U.S. Rep. Marion Berry, D-Ark., says President Bush is being dishonest by pledging support during the presidential campaign to domestic programs that are targeted for cuts if Bush is re-elected.
White House documents obtained by The Associated Press show the Bush administration has told officials who oversee federal education, domestic security, veterans and other programs to prepare preliminary 2006 budgets that would cut spending after the presidential election.
A spokesman for the White House budget office said the documents contained routine procedural guidelines so officials could start gathering data about their needs for 2006.
Decisions about actual spending levels "won't be made for months," spokesman J.T. Young said. "It doesn't mean we won't adequately fund our priorities."
Berry, himself up for re-election this year, said the information proved that Bush was playing a "shell game" with spending and was willing to sacrifice important domestic programs to further what Berry said was Bush's top priority: cutting taxes for the rich.
"The top priority in this administration is to reduce taxes on the wealthy, whatever the consequences may be to let that happen," the congressman said in a teleconference call arranged by the Democratic National Committee.
A spokeswoman for the Bush-Cheney campaign in Arkansas referred calls to the president's national campaign.
Reed Dickens, the campaign's Southeast regional spokesman, called the criticism "comical," contending the Bush administration had accomplished more on the domestic front than any president in modern history with advances in prescription drug coverage for senior citizens, education reform, unprecedented increases in veterans benefits and tax cuts to spur the economy.
Democrats "don't have the credibility to accuse him of anything. All they've done is talk about these improvements," Dickens said.
A May 19 memorandum from the White House budget office tells agencies to assume 2006 spending levels specified in an internal administration database that accompanied the 2005 budget that Bush proposed in February. The government's 2006 budget year begins Oct. 1, 2005.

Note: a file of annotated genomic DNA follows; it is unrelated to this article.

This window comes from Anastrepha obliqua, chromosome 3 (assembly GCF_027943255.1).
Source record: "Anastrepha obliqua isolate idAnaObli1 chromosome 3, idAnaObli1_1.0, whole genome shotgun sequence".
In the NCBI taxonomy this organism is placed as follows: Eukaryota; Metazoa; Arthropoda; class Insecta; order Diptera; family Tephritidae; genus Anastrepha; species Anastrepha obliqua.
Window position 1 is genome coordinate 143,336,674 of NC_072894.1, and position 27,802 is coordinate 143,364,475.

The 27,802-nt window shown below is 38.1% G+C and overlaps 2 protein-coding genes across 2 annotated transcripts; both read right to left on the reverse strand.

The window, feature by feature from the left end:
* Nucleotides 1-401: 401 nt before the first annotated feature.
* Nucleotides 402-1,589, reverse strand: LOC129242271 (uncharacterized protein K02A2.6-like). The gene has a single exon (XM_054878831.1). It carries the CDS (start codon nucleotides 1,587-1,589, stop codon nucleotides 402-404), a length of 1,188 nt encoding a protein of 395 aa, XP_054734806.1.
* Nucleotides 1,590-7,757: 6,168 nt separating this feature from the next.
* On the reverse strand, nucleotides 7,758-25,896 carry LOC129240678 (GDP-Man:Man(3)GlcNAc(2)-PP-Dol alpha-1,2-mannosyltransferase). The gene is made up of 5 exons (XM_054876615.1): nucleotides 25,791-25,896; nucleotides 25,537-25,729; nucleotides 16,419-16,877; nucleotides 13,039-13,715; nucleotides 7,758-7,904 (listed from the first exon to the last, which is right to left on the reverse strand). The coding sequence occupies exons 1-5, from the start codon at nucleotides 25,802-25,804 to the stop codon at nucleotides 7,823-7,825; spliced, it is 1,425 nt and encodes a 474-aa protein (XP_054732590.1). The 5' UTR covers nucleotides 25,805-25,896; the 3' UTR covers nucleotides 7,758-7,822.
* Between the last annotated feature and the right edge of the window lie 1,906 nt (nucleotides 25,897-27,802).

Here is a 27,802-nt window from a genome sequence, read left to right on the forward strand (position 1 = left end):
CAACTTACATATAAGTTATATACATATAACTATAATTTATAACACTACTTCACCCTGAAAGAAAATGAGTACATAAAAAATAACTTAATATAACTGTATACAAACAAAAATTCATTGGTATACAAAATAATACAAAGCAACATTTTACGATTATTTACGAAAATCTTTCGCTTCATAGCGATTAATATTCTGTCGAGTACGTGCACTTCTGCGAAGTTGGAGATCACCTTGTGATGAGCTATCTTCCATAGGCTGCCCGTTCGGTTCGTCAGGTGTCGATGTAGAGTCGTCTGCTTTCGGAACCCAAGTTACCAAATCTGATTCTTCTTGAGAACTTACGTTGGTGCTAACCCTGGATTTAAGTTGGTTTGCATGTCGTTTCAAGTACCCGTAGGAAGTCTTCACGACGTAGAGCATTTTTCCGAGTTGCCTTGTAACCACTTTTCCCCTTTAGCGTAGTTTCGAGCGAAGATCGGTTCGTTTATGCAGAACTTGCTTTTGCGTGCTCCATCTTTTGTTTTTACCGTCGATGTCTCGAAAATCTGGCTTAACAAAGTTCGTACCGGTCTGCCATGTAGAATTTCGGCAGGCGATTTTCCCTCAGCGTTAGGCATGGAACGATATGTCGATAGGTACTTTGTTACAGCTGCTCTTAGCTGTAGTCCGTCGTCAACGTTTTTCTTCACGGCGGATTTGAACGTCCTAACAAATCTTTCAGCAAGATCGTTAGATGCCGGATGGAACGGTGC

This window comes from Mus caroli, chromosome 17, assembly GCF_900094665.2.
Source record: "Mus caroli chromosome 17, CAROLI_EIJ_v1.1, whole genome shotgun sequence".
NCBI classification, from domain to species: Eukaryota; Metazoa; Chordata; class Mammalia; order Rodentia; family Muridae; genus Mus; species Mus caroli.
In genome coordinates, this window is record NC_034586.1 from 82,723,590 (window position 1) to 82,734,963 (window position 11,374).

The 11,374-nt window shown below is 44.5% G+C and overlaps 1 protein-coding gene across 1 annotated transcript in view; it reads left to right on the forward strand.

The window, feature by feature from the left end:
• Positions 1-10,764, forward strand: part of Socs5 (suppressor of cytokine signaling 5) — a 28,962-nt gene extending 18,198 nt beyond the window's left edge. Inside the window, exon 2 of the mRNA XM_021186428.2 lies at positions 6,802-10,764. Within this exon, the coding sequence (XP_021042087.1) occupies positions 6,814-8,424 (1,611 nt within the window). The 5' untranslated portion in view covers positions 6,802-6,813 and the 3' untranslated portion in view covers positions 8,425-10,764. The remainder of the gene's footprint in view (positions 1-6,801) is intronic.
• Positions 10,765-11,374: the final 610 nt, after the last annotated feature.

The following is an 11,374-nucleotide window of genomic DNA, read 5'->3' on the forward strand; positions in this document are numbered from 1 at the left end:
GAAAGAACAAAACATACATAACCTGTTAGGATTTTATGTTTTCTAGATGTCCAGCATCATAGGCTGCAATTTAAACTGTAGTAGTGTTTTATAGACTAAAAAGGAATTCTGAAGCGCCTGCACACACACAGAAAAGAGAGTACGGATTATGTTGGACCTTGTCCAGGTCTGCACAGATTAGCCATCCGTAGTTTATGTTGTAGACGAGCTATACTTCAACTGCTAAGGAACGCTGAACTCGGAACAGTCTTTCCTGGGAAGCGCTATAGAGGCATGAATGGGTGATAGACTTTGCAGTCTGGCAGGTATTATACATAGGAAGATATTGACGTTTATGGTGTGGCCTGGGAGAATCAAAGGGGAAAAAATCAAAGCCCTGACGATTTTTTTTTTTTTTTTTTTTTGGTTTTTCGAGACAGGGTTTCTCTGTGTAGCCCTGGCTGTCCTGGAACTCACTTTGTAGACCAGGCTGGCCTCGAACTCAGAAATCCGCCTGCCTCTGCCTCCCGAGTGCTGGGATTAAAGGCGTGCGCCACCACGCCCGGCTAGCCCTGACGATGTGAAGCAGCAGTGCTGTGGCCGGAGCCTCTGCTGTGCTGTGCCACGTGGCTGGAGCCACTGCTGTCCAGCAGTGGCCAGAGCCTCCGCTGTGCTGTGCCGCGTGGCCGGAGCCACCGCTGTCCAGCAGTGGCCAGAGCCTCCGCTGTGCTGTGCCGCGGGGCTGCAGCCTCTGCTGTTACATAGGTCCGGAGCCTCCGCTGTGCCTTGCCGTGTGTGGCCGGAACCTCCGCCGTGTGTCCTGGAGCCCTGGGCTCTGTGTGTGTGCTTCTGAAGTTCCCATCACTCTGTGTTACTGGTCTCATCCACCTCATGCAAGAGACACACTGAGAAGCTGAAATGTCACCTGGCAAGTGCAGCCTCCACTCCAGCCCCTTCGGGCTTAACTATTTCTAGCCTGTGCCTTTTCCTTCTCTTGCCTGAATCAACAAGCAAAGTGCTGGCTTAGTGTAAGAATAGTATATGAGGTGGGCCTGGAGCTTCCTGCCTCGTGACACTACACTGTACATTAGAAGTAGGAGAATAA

The memo and portions of the database were obtained by The AP.
Aside from defense and foreign aid spending, which both are slated for increases due in part to wars and the battle against terrorism, domestic spending would drop from $368.7 billion in 2005 to $366.3 billion in 2006.
Though just a 0.7 percent reduction in a $2.4 trillion budget, it does not take into account inflation or the consequences of curbing spending for popular programs.
"I don't expect him to be around making those decisions," said Ron Oliver, the state Democratic Party chairman.
Particularly egregious, Berry said, was Bush's proposed $910 million cut in veterans benefits.
"There's never been an administration or a president that would put men and women on the battlefield and at the same time propose to cut veterans benefits," he said. It's irresponsible, but it's just unacceptable behavior."
The congressman also criticized cuts targeting education, health care, the Head Start early-childhood education program, the Women Infants and Children nutrition program, as well as medical research and science programs.
Berry will face Republican Vernon Humphrey in the fall congressional race in eastern Arkansas' 1st District.
Humphrey said Thursday that he generally supports the Bush tax cuts and other economic initiatives of the president's. He criticized Berry's focus on "some undefined cuts that might come at some future date."
"I understand the importance of programs like WIC, veterans benefits and all the others. I do not intend to allow essential programs to be cut," Humphrey said. "Our focus should be on pushing for an improved economy in the 1st District."